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Dynamic Incentive Accounts

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  • Edmans, Alex
  • Gabaix, Xavier
  • Sadzik, Tomasz
  • Sannikov, Yuliy

Abstract

Contracts in a dynamic model must address a number of issues absent from static frameworks. Shocks to firm value may weaken the incentive effects of securities (e.g. cause options to fall out of the money), and the impact of some CEO actions may not be felt until far in the future. We derive the optimal contract in a setting where the CEO can affect firm value through both productive effort and costly manipulation, and may undo the contract by privately saving. The optimal contract takes a surprisingly simple form, and can be implemented by a "Dynamic Incentive Account." The CEO’s expected pay is escrowed into an account, a fraction of which is invested in the firm’s stock and the remainder in cash. The account features state-dependent rebalancing and time-dependent vesting. It is constantly rebalanced so that the equity fraction remains above a certain threshold; this threshold sensitivity is typically increasing over time even in the absence of career concerns. The account vests gradually both during the CEO’s employment and after he quits, to deter short-termist actions before retirement.

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Bibliographic Info

Paper provided by C.E.P.R. Discussion Papers in its series CEPR Discussion Papers with number 7497.

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Date of creation: Oct 2009
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Handle: RePEc:cpr:ceprdp:7497

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Keywords: Contract theory; executive compensation; incentives; manipulation; principal-agent problem; private saving; vesting;

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References

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Blog mentions

As found by EconAcademics.org, the blog aggregator for Economics research:
  1. Better incentives for CEOs, and mutual fund managers, too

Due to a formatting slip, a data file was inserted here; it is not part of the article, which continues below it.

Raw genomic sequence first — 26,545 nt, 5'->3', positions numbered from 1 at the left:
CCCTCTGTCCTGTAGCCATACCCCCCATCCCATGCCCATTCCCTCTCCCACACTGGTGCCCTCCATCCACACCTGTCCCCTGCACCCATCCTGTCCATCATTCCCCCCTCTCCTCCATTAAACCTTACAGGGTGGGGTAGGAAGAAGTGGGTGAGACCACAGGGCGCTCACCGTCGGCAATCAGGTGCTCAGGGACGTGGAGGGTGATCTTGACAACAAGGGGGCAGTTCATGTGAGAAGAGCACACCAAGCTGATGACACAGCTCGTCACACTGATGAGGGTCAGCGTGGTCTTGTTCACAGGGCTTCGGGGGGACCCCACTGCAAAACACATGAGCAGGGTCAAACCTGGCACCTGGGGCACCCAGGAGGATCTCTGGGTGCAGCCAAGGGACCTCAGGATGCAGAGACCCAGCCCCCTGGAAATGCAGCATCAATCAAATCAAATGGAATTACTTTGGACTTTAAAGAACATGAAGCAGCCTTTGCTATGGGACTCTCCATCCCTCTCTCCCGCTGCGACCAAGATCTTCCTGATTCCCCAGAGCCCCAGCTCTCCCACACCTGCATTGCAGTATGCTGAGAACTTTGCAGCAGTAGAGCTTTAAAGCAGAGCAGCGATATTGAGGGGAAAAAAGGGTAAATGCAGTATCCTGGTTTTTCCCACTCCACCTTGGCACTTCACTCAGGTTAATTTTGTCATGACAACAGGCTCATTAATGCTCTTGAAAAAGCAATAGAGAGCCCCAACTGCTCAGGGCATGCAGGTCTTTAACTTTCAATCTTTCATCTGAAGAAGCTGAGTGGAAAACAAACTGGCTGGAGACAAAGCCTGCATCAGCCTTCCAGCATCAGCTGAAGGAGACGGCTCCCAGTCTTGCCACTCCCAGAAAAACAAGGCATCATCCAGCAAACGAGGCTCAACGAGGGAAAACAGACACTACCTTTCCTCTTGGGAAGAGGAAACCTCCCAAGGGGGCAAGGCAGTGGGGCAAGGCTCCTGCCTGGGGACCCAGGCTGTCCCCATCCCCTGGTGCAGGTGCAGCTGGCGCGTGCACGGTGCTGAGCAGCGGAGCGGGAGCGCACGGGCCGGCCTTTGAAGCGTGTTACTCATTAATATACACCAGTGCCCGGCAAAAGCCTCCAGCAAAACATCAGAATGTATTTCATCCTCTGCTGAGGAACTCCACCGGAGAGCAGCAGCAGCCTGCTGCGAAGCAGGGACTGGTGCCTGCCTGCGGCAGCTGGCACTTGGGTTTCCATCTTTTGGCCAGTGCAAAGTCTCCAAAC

by Economic Logician in Economic Logic on 2009-10-14 14:11:00
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Cited by:
  1. Bhagat, Sanjai & Bolton, Brian, 2014. "Financial crisis and bank executive incentive compensation," Journal of Corporate Finance, Elsevier, vol. 25(C), pages 313-341.
  2. Pierre Chaigneau, 2010. "The Optimal Timing of Executive Compensation," FMG Discussion Papers dp660, Financial Markets Group.
  3. George-Marios Angeletos & Alessandro Pavan, 2007. "Socially Optimal Coordination: Characterization and Policy Implications," Journal of the European Economic Association, MIT Press, vol. 5(2-3), pages 585-593, 04-05.
  4. Marco LiCalzi & Alessandro Pavan, 2002. "Tilting the Supply Schedule to Enhance Competition in Uniform- Price Auctions," Game Theory and Information 0210003, EconWPA.
  5. repec:dgr:uvatin:2009076 is not listed on IDEAS
  6. He, Zhiguo, 2011. "A model of dynamic compensation and capital structure," Journal of Financial Economics, Elsevier, vol. 100(2), pages 351-366, May.
  7. Alex Edmans & Xavier Gabaix, 2011. "Tractability in Incentive Contracting," Review of Financial Studies, Society for Financial Studies, vol. 24(9), pages 2865-2894.
  8. Giannetti, Mariassunta, 2011. "Serial CEO incentives and the structure of managerial contracts," Journal of Financial Intermediation, Elsevier, vol. 20(4), pages 633-662, October.
  9. Kim, E. Han & Lu, Yao, 2011. "CEO ownership, external governance, and risk-taking," Journal of Financial Economics, Elsevier, vol. 102(2), pages 272-292.
  10. Daniel Garrett & Alessandro Pavan, 2010. "Managerial Turnover in a Changing World," Discussion Papers 1490, Northwestern University, Center for Mathematical Studies in Economics and Management Science.
  11. Alex Gershkov & Motty Perry, 2011. "Dynamic Contracts with Moral Hazard and Adverse Selection," Working Papers 001-11, International School of Economics at TSU, Tbilisi, Republic of Georgia.
  12. Jacek Rothert, 2009. "Monitoring, Moral Hazard and Turnover," Department of Economics Working Papers 130124, The University of Texas at Austin, Department of Economics, revised Sep 2012.

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